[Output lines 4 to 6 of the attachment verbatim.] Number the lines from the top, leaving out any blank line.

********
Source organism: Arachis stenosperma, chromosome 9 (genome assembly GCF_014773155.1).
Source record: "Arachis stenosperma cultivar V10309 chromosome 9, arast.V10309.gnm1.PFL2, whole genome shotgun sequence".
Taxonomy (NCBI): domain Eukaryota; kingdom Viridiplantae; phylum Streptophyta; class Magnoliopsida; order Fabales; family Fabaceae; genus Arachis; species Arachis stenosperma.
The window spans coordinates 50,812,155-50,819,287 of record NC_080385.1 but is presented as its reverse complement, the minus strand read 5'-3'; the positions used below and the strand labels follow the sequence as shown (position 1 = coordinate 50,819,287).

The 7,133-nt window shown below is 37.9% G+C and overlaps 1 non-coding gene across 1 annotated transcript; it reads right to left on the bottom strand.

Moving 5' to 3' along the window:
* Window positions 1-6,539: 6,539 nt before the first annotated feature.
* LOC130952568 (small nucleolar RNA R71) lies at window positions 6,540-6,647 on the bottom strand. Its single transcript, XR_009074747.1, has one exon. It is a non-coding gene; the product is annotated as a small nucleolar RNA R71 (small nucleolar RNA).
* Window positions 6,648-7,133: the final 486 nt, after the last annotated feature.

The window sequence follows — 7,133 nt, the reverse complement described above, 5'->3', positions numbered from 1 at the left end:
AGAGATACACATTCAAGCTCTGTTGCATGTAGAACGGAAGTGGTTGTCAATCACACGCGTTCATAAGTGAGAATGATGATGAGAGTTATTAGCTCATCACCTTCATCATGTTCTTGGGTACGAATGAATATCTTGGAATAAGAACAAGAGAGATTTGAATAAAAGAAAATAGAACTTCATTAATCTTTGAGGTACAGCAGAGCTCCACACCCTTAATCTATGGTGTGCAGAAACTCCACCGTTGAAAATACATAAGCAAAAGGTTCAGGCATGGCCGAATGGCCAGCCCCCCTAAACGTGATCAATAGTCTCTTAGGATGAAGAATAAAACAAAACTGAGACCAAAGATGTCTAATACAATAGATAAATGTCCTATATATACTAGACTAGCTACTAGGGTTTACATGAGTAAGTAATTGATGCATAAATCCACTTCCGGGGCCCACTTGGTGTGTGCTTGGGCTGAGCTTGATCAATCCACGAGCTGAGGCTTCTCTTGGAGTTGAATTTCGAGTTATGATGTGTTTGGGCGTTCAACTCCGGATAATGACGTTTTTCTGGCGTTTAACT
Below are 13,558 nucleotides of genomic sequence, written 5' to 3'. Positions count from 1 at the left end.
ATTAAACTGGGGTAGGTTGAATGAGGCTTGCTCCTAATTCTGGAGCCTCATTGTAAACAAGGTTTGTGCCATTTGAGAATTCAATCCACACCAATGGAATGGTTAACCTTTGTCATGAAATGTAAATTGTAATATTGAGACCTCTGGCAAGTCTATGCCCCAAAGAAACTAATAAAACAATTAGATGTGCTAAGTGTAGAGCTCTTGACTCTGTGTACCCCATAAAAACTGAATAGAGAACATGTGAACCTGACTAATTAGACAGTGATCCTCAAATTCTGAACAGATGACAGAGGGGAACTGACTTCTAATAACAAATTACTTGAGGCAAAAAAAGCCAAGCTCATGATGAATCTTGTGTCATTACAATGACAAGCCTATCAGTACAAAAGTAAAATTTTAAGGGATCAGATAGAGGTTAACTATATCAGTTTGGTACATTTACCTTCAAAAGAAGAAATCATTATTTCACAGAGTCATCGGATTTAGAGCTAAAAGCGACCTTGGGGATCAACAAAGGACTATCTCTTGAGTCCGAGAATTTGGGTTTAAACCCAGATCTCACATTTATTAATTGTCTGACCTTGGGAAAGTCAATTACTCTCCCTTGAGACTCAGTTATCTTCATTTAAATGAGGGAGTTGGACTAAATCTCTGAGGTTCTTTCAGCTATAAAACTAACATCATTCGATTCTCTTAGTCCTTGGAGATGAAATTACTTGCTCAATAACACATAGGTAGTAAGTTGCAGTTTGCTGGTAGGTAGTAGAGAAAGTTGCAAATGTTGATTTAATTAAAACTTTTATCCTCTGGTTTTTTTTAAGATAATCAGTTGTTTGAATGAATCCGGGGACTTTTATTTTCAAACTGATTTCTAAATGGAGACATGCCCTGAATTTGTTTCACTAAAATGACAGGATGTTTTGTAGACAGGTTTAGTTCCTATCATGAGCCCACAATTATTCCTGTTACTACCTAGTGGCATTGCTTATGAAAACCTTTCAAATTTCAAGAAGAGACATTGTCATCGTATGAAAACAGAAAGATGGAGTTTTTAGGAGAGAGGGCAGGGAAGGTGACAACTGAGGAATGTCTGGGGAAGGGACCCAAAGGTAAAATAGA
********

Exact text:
The window spans coordinates 50,812,155-50,819,287 of record NC_080385.1 but is presented as its reverse complement, the minus strand read 5'-3'; the positions used below and the strand labels follow the sequence as shown (position 1 = coordinate 50,819,287).

The 7,133-nt window shown below is 37.9% G+C and overlaps 1 non-coding gene across 1 annotated transcript; it reads right to left on the bottom strand.

Moving 5' to 3' along the window: